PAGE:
City considering use of Moss Park armoury as new winter respite centre, mayor says
Capacity at the recently opened Better Living Centre will also be expanded to 150 beds
The city will discuss the option of using the Moss Park armoury as a new winter respite centre with the federal government as it expands capacity at another site to deal with an "unprecedented" homelessness crisis, Mayor John Tory said Wednesday.
Toronto currently operates six winter respite centres, but city staff have made it clear that more space is needed, Tory said at a morning news conference. He added that he will be speaking with Public Safety Minister Ralph Goodale to gauge whether the Moss Park armoury will be an "appropriate" site for a seventh centre.
The armoury would provide up to 100 new spaces.
Tory has faced mounting criticism for his previous refusals to open the armouries as shelters run at near-capacity. He voted against exploring the use of the armouries in a motion presented to council on Dec. 6, 2017. In multiple interviews with different media, Tory has often pointed to expert advisors who he says have cautioned against using the armouries.
During a Dec. 5, 2017, interview with Metro Morning, Tory said it would open up a "number of issues" that include inadequate facilities and cost — though he repeatedly said cost was not his primary concern.
He's also been critical of advocates that have called into question his leadership on the issue.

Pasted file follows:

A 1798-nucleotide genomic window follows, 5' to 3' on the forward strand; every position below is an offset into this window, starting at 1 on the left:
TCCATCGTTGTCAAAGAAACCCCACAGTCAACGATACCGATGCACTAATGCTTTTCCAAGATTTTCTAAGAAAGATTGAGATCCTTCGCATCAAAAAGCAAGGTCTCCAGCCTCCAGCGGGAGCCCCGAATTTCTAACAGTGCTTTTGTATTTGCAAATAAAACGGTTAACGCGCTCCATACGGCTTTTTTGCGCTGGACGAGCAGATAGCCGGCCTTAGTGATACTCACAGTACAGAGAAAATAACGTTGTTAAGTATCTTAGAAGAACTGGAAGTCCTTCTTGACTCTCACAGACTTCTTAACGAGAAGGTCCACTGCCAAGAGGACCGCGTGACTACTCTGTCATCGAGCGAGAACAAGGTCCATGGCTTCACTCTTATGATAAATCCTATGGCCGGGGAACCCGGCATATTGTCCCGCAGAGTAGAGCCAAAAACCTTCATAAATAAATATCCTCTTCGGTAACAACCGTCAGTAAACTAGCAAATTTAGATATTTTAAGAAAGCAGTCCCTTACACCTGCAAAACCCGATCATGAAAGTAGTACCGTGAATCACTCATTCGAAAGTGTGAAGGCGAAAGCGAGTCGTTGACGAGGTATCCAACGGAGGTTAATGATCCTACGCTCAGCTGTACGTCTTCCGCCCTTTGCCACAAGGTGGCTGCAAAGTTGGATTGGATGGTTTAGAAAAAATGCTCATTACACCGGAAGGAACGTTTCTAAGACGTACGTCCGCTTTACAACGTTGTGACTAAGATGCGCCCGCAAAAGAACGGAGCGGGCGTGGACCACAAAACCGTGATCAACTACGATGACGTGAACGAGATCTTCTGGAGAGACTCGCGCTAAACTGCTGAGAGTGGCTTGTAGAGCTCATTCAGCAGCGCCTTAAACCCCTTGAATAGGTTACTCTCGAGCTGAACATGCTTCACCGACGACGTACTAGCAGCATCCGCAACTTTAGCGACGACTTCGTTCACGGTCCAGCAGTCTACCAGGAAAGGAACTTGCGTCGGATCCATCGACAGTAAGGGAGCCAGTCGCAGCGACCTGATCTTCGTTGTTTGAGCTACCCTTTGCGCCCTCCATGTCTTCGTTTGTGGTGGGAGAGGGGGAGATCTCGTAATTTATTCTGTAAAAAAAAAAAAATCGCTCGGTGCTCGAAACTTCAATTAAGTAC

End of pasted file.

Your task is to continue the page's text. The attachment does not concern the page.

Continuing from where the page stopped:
"Why is it when it comes to opening the armouries are these one or two people to be taken as having the gospel," he asked, taking exception to the implication that "if I don't do exactly as they say… that somehow that this means that I'm not doing my job."
In addition to the Moss Park armoury, Tory announced this morning that the capacity at the newly opened, city-owned Better Living Centre will go from 110 daily spaces to 150 spaces and the implementation of 200 other new spaces across the city — part of an earlier commitment to make 400 additional beds available this winter — will be fast-tracked.
Tory said that the homelessness situation in Toronto has reached crisis levels mainly due to frigid winter temperatures, an influx of refugees and unmet "mental health challenges." Current demand is 30 per cent higher than at this time last year, Tory added.
"The system is absolutely under strain," he said.
The city's shelters can currently house some 5,783 people, though on many nights hundreds of people are left sleeping on mats or under tables.
The city ombudsman announced Tuesday she would be looking into why, on recent nights, some people were told certain shelters were full when they weren't — including at the Better Living Centre on the Exhibition grounds. Staff has called it a "miscommunication," but this morning Tory apologized, telling reporters the city "will do better."
Coun. Kristyn Wong-Tam lauded the mayor's change of course on Twitter, but called on him to lend his political clout to help ensure that the next city budget earmarks funds to create some 1,000 new, permanent shelters spaces.
The rise of homelessness in Toronto is a crisis. Even if one is unwilling to declare an emergency, we are in big trouble and trends are confirming it. Open the armouries and let's commit to create 1000 new and real shelter beds in 2018. Lives are depending on it. <a href="https://t.co/2jFscOkeXw">pic.twitter.com/2jFscOkeXw</a>—@kristynwongtam
Environment Canada's forecast is showing more frigid temperatures ahead, including a high of –16 C on Friday.
It's been so dangerously cold for the past several weeks that on Dec. 30, 2017, two complete strangers — Jennifer Evans and Mohamad Fakih — paid for up to 20 people to spend the night in hotel rooms in safety. Fakih, a Toronto businessman, renewed his offer in the nights that followed.